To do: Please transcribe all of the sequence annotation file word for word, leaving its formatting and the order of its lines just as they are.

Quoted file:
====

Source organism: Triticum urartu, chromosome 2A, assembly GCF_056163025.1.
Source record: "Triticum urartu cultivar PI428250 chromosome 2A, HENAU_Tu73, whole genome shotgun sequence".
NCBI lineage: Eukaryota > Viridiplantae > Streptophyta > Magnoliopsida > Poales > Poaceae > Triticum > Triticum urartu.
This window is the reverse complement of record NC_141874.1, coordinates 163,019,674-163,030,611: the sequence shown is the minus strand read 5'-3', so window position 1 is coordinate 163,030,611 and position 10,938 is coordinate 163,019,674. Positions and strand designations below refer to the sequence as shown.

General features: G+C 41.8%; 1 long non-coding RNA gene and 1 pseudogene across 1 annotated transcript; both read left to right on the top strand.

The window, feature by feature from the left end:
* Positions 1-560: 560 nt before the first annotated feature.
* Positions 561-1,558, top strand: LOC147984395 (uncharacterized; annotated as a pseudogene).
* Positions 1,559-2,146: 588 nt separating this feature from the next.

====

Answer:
Source organism: Triticum urartu, chromosome 2A, assembly GCF_056163025.1.
Source record: "Triticum urartu cultivar PI428250 chromosome 2A, HENAU_Tu73, whole genome shotgun sequence".
NCBI lineage: Eukaryota > Viridiplantae > Streptophyta > Magnoliopsida > Poales > Poaceae > Triticum > Triticum urartu.
This window is the reverse complement of record NC_141874.1, coordinates 163,019,674-163,030,611: the sequence shown is the minus strand read 5'-3', so window position 1 is coordinate 163,030,611 and position 10,938 is coordinate 163,019,674. Positions and strand designations below refer to the sequence as shown.

General features: G+C 41.8%; 1 long non-coding RNA gene and 1 pseudogene across 1 annotated transcript; both read left to right on the top strand.

The window, feature by feature from the left end:
* Positions 1-560: 560 nt before the first annotated feature.
* Positions 561-1,558, top strand: LOC147984395 (uncharacterized; annotated as a pseudogene).
* Positions 1,559-2,146: 588 nt separating this feature from the next.